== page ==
db meets: Katie JonesBy Douglas Blyde
Douglas Blyde catches up with winemaker Katie Jones, who creates small batch, minimum intervention blends in Tuchan, southern France, with her husband Jean-Marc Astruc.
Before she bought her own vineyard in 2008, Katie Jones was the UK sales and marketing director for the Mont-Tach cave cooperative in Tuchan, Southern France, where she met husband-to-be, Jean-Marc Astruc. The fruits of their marriage bore ‘Me & Monsieur Jones’, a wine uniting Grenache from Jean-Marc’s vineyard and Syrah from Katy’s. More recent releases include an orange Macabeu, limited to just 500 bottles.
Describe your career to date?
Driven by a love for France, my first job was in Paris where I worked for a Bournemouth-based supplier of air filtration units, which needed a French speaker. I then returned to Romsey, where I began my career in the wine trade at Thierry’s – a very French firm. I finally settled in Tuchan in where I still am 28 years on. I never had a career plan; instead, I went with my gut feeling.
What are your vineyard rambles?
Each lasting fifteen minutes, my rambles occur every Tuesday and Thursday at 7:30am. You can join me via Instagram live (@domainejones). They began as a means for me to keep in touch with my parents in Ashby-de-la-Zouch. On account of the pandemic, they had to cancel their holiday to see me, so I promised to do the next best thing and take them to my vineyards virtually.
It soon became clear that other people had joined the first Instagram ramble and it grew from there. The rambles attract people who love France, wine and early morning strolls.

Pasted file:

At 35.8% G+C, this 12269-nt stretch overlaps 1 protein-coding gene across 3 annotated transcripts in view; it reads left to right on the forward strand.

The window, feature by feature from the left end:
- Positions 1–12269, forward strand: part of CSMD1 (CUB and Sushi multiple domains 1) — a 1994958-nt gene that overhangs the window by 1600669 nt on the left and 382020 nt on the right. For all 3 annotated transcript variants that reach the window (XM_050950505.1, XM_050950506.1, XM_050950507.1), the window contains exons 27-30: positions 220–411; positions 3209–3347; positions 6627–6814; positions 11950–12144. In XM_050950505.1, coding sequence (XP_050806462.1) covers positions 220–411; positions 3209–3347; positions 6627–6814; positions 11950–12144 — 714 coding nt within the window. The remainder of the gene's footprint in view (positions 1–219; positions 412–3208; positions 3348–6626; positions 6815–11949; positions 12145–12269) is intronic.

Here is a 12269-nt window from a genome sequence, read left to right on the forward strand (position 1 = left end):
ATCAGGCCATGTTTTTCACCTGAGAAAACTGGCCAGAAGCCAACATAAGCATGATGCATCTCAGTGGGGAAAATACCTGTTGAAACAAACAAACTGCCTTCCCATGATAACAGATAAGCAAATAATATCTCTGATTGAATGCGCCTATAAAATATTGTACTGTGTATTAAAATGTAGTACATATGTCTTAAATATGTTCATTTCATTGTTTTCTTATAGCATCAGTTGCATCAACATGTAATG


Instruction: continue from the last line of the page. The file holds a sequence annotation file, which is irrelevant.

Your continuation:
Can people interact with you?
Anyone who follows me can comment or ask questions. And I’ve had some special guests from the wine trade including: Susy Atkins, Tim Atkin MW, Helen McGinn, Jamie Goode, Joanna Simon, Olly Smith and Justin Howard-Sneyd.
How do you theme each ‘episode’?
The needs of the vineyard dictate the theme, whether it’s pruning, re-planting, ploughing or introducing recently adopted old vines. On that note, you can join our old vine adoption waiting list for the next round given the first batch sold out in under an hour (domainejones.com/adopt-a-vine). We have also tackled different historical aspects such as the wine riots of 1907.
How did you come back from the vandalism you suffered to your tanks in 2013?
We bought some rosé from a friendly neighbour after our vats were emptied and named the resulting wine, ‘Apres La Pluie’ (Sunshine after Rain) as a statement that we weren’t going to give up.
The vandalism brought us both media attention and new customers in the form of Naked Wines, who really helped us to rebuild our business and to give us moral support via their 2,500 Angels who pre-ordered 30,000 bottles in just 48 hours.
If you could give your younger self advice when starting out as a winemaker, what would it be?
Start with the marketing and work backwards.
Do you have an unusual hobby unrelated to wine?
‘Unrelated to wine’ doesn’t exist in my world…
What is the last book you read?
This Changes Everything by Helen McGinn.
How has our thirst Domaine Jones changed post Brexit?
Thankfully, the UK has developed a much greater thirst thanks to the insight our followers have gained through my live vineyard rambles.